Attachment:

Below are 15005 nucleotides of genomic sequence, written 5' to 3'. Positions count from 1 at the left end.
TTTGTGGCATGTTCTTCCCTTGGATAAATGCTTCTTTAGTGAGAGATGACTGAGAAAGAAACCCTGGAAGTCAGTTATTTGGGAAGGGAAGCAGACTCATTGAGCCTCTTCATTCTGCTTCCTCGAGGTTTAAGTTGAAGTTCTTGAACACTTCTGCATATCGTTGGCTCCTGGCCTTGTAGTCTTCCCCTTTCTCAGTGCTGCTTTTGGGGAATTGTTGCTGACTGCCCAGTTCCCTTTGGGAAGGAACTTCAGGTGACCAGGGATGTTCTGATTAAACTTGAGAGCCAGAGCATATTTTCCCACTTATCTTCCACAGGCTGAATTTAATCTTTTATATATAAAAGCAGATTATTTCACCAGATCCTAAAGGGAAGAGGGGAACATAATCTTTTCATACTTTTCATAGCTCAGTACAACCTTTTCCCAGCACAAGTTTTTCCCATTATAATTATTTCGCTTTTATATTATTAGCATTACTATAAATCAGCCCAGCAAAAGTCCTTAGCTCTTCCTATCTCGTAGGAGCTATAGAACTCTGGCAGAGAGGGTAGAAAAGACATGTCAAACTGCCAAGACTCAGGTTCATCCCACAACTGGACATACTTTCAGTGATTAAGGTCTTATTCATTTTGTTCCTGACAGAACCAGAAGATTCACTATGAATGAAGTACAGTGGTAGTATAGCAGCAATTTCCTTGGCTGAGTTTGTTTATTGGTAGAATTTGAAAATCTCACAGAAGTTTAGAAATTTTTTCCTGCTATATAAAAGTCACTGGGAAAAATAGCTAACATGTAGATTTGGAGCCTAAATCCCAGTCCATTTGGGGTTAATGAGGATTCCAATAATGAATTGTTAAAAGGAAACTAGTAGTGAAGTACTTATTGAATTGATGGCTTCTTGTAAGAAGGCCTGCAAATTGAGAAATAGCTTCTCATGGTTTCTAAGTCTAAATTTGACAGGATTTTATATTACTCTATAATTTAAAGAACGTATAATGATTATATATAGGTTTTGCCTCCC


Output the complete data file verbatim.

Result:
Below are 15005 nucleotides of genomic sequence, written 5' to 3'. Positions count from 1 at the left end.
TTTGTGGCATGTTCTTCCCTTGGATAAATGCTTCTTTAGTGAGAGATGACTGAGAAAGAAACCCTGGAAGTCAGTTATTTGGGAAGGGAAGCAGACTCATTGAGCCTCTTCATTCTGCTTCCTCGAGGTTTAAGTTGAAGTTCTTGAACACTTCTGCATATCGTTGGCTCCTGGCCTTGTAGTCTTCCCCTTTCTCAGTGCTGCTTTTGGGGAATTGTTGCTGACTGCCCAGTTCCCTTTGGGAAGGAACTTCAGGTGACCAGGGATGTTCTGATTAAACTTGAGAGCCAGAGCATATTTTCCCACTTATCTTCCACAGGCTGAATTTAATCTTTTATATATAAAAGCAGATTATTTCACCAGATCCTAAAGGGAAGAGGGGAACATAATCTTTTCATACTTTTCATAGCTCAGTACAACCTTTTCCCAGCACAAGTTTTTCCCATTATAATTATTTCGCTTTTATATTATTAGCATTACTATAAATCAGCCCAGCAAAAGTCCTTAGCTCTTCCTATCTCGTAGGAGCTATAGAACTCTGGCAGAGAGGGTAGAAAAGACATGTCAAACTGCCAAGACTCAGGTTCATCCCACAACTGGACATACTTTCAGTGATTAAGGTCTTATTCATTTTGTTCCTGACAGAACCAGAAGATTCACTATGAATGAAGTACAGTGGTAGTATAGCAGCAATTTCCTTGGCTGAGTTTGTTTATTGGTAGAATTTGAAAATCTCACAGAAGTTTAGAAATTTTTTCCTGCTATATAAAAGTCACTGGGAAAAATAGCTAACATGTAGATTTGGAGCCTAAATCCCAGTCCATTTGGGGTTAATGAGGATTCCAATAATGAATTGTTAAAAGGAAACTAGTAGTGAAGTACTTATTGAATTGATGGCTTCTTGTAAGAAGGCCTGCAAATTGAGAAATAGCTTCTCATGGTTTCTAAGTCTAAATTTGACAGGATTTTATATTACTCTATAATTTAAAGAACGTATAATGATTATATATAGGTTTTGCCTCCC